For me it’s been a quiet couple of weeks comic-wise, so I used the time to finally catch up and finish Grant Morrison’s rather epic Batman run. A heck of a lot has been written about it already, so I’ll just say that I thought that the run was often great and frequently mad, as Morrison tends to be. There was a lot going on and I imagine that, for the casual reader, it would be a challenge but I have to say it is surely one of the best runs Batman has ever seen. It may have had its flaws, but a flawed Morrison is usually still better than the competition.


That was almost it for me, until this arrived in the post…



Image comics have had an amazing run of creator-owned titles over the last few years and joining them now is Jeff Lemire and Dustin Nguyen’s Descender. I know Lemire for his work at DC, not his creator-owned stuff, which I have enjoyed in the past. But it’s Nguyen’s art which was the main draw for me. In my mind, he’s best known for work on the Batman books and I’ve liked his stuff for a long time. Here he’s using a water coloured style that looks different from his previous stuff and it gives the book a rather unique look, especially as it is a sci-fi story.

Set in the distant future, the planetary system in which the story is set has been ravaged by planet-sized robots, rather reminiscent of Jack Kirby’s Celestials. In the aftermath, most robots have been destroyed, but now the remnants of the government have recruited the leading robotics designer as it has been discovered that one of the robots he designed was the basis of the attacking robots and now, ten years after the attack, one of these robots, a (astro) boy called Tim has awoken.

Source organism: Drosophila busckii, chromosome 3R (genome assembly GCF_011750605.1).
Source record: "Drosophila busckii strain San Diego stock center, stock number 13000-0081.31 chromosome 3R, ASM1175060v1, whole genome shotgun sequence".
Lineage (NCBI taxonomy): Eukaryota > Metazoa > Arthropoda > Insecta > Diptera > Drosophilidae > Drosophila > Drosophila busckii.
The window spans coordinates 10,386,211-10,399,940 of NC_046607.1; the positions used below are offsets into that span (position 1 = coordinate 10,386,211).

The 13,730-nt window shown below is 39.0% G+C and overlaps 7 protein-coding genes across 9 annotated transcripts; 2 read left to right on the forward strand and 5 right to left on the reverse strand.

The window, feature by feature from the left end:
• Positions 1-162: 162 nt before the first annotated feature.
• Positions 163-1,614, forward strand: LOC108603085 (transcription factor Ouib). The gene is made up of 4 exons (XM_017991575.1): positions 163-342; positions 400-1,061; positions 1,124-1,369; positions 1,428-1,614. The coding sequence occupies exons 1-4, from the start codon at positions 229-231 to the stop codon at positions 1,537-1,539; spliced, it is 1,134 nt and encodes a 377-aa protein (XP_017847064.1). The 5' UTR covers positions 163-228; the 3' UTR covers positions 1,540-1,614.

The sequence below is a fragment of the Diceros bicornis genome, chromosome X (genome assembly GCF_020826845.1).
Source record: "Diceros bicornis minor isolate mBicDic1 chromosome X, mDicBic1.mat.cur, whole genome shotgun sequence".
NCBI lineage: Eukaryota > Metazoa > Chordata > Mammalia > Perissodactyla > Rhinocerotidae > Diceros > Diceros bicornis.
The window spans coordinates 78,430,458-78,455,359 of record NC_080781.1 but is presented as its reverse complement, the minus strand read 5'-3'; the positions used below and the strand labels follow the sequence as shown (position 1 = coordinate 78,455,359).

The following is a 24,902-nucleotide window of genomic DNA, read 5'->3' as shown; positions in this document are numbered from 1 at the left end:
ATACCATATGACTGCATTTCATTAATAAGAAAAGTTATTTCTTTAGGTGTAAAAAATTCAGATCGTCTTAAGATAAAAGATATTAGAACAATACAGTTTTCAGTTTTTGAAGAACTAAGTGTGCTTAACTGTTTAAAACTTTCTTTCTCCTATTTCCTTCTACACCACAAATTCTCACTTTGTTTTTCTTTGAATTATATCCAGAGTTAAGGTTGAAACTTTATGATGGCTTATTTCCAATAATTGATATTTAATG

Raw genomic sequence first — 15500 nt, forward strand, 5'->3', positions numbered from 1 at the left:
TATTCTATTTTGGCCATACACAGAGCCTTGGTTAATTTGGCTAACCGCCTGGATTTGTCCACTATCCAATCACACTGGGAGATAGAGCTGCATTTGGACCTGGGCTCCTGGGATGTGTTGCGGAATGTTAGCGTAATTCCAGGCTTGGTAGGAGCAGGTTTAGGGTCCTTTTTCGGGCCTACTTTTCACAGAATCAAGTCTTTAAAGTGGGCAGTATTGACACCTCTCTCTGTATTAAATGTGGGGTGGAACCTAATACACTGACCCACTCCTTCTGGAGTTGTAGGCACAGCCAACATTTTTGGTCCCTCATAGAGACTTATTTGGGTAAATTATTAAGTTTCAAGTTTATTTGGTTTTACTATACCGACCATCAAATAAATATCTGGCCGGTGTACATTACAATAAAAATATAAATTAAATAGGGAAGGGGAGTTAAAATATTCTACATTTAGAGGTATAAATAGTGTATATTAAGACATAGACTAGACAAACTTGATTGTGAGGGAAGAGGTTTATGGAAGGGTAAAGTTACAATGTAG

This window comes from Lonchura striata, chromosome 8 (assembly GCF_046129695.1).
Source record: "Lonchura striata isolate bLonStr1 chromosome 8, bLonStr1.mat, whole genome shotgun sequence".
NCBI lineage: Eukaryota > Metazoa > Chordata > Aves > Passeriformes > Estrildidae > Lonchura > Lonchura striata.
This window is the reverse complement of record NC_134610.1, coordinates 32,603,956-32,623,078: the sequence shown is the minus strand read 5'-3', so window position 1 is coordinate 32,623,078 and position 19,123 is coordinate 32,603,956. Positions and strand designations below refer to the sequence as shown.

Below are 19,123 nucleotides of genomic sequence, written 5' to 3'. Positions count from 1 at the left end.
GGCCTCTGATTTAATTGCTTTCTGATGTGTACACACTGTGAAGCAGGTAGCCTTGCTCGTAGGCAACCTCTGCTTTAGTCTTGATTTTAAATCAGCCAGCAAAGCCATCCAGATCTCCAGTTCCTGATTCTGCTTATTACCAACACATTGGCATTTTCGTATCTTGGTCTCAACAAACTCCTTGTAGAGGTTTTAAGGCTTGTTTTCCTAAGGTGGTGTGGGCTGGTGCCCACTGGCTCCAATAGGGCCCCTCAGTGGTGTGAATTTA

The alien worlds, cities, people and robots here all look lovely thanks to Nguyen. Lemire covers a lot of ground well, introducing the world and the primary characters. It felt like it lacked a little depth, but having just finished Morrison’s Batman, maybe most comics would feel simpler in comparison. To compare it to another recent Image comic sci-fi book, it didn’t grab me like the excellent Saga did straight off the bat, but it is good and has a lot of potential.


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